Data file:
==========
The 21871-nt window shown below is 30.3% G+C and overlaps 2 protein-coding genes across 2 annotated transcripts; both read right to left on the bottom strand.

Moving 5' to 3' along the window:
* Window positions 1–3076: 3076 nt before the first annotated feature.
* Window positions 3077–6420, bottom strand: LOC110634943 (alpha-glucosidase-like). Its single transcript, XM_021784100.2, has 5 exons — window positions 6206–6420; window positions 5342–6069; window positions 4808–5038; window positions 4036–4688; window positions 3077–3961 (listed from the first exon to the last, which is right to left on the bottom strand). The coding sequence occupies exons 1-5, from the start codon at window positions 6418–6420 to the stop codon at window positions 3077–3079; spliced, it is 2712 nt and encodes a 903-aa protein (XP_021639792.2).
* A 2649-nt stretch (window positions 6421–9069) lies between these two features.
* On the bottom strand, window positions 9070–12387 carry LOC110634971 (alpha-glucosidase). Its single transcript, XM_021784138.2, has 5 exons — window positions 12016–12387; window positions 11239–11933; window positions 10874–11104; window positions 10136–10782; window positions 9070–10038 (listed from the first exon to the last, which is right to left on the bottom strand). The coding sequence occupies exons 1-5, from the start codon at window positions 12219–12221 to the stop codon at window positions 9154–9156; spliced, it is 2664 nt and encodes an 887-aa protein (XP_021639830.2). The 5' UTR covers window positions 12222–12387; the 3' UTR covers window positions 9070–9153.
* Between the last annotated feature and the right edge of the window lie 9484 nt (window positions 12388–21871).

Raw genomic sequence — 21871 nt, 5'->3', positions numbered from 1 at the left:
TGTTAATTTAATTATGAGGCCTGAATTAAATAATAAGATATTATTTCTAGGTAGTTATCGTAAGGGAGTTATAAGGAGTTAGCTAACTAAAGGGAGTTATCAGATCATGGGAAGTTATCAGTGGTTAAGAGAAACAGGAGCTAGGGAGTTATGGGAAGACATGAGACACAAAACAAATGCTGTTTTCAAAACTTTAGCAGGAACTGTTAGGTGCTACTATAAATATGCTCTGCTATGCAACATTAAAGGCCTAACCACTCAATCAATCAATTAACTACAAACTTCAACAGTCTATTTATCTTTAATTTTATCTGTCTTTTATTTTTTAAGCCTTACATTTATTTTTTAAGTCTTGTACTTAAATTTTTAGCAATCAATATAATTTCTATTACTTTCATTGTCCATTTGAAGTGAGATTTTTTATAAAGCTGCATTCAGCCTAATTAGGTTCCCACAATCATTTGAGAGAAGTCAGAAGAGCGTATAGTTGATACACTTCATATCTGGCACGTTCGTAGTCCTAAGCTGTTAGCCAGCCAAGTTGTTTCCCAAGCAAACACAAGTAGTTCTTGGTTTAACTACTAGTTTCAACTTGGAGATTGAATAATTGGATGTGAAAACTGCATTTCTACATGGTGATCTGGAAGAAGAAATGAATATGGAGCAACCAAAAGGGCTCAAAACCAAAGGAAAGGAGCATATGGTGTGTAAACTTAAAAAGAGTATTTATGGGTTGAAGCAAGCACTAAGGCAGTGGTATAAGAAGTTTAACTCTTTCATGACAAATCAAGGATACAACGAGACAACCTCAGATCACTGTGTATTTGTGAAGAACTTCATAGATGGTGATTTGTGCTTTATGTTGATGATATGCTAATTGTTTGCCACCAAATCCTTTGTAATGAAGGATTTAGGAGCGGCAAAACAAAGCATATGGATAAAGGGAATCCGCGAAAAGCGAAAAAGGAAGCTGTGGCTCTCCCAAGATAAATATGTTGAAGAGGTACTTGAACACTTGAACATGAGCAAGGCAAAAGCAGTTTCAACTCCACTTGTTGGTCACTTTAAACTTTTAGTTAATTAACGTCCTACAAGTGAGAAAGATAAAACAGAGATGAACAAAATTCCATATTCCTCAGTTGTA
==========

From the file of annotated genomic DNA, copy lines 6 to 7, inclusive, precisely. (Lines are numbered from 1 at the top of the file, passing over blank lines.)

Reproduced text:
* On the bottom strand, window positions 9070–12387 carry LOC110634971 (alpha-glucosidase). Its single transcript, XM_021784138.2, has 5 exons — window positions 12016–12387; window positions 11239–11933; window positions 10874–11104; window positions 10136–10782; window positions 9070–10038 (listed from the first exon to the last, which is right to left on the bottom strand). The coding sequence occupies exons 1-5, from the start codon at window positions 12219–12221 to the stop codon at window positions 9154–9156; spliced, it is 2664 nt and encodes an 887-aa protein (XP_021639830.2). The 5' UTR covers window positions 12222–12387; the 3' UTR covers window positions 9070–9153.
* Between the last annotated feature and the right edge of the window lie 9484 nt (window positions 12388–21871).